A pathogen similar to Bordetella pertussis is responsible for as many one in six cases of whooping cough, Australian infectious disease specialists have confirmed.
Bordetella holmesii causes a respiratory infection similar to pertussis but mostly in adolescents rather than under fives, researchers at the University of Sydney say.
The novel pathogen is routinely misdiagnosed as pertussis because the current PCR test for the whooping cough pathogen does not distinguish between the two Bordetella species, they write in the journal Pathology.
While B. holmesii has been shown to be account for up to 30% of ‘pertussis’ cases in outbreaks in the US, the incidence of the pathogen in Australia has been unknown until now.
When researchers used a B. holmesii specific PCR test to investigate 802 patients diagnosed with pertussis they found that 46 (6%) of them were actually B. holmesii rather than B pertussis.
The analysis, which covered pertussis samples from 2008-20016 held at the Centre for Infectious Disease and Microbiology Laboratory Services in NSW, found that the incidence of B. holmesii was zero in some years, but around 6-8% in four annual sets of samples and as high as 17% in 2010.
There were no cases of co-infection, showing that the novel pathogen had been hidden from view by being misdiagnosed as pertussis, the researchers said.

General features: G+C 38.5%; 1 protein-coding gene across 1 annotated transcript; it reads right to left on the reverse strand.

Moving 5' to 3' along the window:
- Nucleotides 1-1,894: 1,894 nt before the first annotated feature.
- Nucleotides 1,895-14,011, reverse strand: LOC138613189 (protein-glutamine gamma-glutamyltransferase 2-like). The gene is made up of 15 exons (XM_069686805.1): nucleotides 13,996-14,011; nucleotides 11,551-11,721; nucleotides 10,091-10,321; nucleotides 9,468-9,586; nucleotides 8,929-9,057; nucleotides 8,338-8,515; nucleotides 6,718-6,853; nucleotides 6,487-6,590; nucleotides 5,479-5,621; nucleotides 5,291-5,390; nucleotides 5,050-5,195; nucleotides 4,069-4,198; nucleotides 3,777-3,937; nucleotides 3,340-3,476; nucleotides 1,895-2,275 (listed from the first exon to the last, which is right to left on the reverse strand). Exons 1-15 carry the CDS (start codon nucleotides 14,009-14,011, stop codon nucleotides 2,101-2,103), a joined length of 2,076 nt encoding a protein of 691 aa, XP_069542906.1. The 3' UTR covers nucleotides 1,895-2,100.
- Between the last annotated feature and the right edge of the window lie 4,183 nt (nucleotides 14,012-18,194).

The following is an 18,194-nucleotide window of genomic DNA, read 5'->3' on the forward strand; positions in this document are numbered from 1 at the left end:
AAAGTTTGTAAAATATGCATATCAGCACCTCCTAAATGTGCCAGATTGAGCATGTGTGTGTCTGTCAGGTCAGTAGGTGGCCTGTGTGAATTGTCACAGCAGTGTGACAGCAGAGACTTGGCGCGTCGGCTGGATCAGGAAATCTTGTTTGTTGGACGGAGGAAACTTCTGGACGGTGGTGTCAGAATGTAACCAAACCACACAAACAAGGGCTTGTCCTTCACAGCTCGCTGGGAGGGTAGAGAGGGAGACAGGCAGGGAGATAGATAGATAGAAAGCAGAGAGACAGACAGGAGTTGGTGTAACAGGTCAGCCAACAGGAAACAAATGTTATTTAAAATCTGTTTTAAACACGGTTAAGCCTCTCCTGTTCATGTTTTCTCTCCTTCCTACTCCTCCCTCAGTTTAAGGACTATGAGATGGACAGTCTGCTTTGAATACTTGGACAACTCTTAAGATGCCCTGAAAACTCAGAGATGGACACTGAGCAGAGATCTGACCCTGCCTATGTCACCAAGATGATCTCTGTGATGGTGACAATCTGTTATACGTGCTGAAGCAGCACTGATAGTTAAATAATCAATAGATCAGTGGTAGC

They noted that most cases occurred in the 11-18 years age group and there was evidence of person-to-person transmission within households.
The findings had important implications for disease surveillance and also for the monitoring of the success of pertussis immunisation and treatment programs, the researchers said.
“ The presence of B. holmesii in Australia highlights the importance of routine laboratory testing for this pathogen and ongoing public health surveillance that can guide the control of whooping cough,” they said.
In a 2014 review, Swiss researchers noted that B. holmesii caused similar but slightly to milder respiratory symptoms to B pertussis, with only 30% of patients still having cough after 80 days compared to 70% with pertussis. However it appeared to have a greater risk of invasive bacteraemia.
They also noted that antibiotic treatment could be a problem because B. holmesii had less susceptibility to macrolides used empirically to treat B pertussis, as well as third generation cephalosporins.
“Physicians should be aware of B. holmesii and assess their laboratory’s ability to identify it … ,” they wrote in the Lancet.
“At present, the most important public health issue is related to the deleterious effect of cases of B. holmesii being interpreted as a B. pertussis outbreak. This mistake could lead to underestimation of the efficacy of pertussis vaccination.”